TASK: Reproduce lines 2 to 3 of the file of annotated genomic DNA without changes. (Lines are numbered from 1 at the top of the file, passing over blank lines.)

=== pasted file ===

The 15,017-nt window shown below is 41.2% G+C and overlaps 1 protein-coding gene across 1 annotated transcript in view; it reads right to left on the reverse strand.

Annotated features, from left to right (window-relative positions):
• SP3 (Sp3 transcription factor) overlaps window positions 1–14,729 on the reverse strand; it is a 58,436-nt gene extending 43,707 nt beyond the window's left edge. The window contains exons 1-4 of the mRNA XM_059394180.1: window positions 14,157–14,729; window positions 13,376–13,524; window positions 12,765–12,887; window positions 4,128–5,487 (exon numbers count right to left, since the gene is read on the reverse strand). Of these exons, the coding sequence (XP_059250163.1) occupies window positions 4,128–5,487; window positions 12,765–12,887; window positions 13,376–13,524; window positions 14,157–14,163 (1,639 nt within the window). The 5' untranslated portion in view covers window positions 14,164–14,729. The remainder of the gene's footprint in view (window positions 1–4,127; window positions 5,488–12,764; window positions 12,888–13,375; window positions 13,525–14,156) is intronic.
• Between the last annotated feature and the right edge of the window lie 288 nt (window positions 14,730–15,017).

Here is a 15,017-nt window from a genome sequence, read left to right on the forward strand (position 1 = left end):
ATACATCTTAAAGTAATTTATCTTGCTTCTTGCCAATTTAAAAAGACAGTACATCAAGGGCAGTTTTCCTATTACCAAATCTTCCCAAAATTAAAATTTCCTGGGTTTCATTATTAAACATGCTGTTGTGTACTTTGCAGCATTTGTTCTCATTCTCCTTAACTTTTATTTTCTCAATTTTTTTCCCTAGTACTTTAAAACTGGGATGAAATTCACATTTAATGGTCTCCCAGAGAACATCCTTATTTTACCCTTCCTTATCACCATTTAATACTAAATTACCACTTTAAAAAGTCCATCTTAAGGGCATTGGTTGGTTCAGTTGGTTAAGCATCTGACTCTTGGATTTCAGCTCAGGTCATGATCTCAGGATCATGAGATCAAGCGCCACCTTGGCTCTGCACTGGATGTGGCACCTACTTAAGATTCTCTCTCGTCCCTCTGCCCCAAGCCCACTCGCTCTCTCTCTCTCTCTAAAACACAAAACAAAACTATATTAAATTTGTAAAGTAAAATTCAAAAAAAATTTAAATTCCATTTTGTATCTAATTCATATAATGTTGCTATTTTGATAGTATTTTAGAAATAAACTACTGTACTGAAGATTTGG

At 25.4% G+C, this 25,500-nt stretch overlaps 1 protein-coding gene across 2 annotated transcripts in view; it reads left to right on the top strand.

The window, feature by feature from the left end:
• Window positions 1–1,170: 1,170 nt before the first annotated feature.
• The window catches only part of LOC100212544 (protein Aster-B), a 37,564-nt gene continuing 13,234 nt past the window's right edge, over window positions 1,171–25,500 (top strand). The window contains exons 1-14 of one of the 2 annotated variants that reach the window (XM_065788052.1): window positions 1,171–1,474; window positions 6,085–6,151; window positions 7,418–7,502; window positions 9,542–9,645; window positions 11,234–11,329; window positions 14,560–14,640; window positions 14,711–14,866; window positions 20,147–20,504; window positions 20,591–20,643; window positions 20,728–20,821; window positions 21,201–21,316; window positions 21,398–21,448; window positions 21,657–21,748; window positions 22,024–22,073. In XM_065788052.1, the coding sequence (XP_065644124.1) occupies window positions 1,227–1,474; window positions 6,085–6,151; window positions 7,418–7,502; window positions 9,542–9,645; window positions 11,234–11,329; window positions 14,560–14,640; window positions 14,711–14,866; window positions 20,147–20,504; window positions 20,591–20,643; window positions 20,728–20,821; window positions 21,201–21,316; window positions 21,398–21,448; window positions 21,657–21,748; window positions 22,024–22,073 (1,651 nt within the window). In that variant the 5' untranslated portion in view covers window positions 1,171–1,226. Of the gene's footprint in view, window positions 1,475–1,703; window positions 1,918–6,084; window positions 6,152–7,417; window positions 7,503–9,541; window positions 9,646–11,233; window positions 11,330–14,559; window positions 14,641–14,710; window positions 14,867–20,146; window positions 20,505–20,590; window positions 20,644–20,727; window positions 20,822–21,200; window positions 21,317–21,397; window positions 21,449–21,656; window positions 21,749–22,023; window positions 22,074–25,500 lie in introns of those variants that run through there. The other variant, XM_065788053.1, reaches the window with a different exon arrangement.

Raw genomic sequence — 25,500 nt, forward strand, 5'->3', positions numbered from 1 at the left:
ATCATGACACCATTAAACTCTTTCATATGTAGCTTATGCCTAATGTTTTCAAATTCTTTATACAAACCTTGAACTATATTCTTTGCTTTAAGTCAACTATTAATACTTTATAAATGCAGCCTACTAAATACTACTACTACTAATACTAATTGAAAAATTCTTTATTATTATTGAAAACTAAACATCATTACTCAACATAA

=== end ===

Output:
Annotated features, from left to right (window-relative positions):
• SP3 (Sp3 transcription factor) overlaps window positions 1–14,729 on the reverse strand; it is a 58,436-nt gene extending 43,707 nt beyond the window's left edge. The window contains exons 1-4 of the mRNA XM_059394180.1: window positions 14,157–14,729; window positions 13,376–13,524; window positions 12,765–12,887; window positions 4,128–5,487 (exon numbers count right to left, since the gene is read on the reverse strand). Of these exons, the coding sequence (XP_059250163.1) occupies window positions 4,128–5,487; window positions 12,765–12,887; window positions 13,376–13,524; window positions 14,157–14,163 (1,639 nt within the window). The 5' untranslated portion in view covers window positions 14,164–14,729. The remainder of the gene's footprint in view (window positions 1–4,127; window positions 5,488–12,764; window positions 12,888–13,375; window positions 13,525–14,156) is intronic.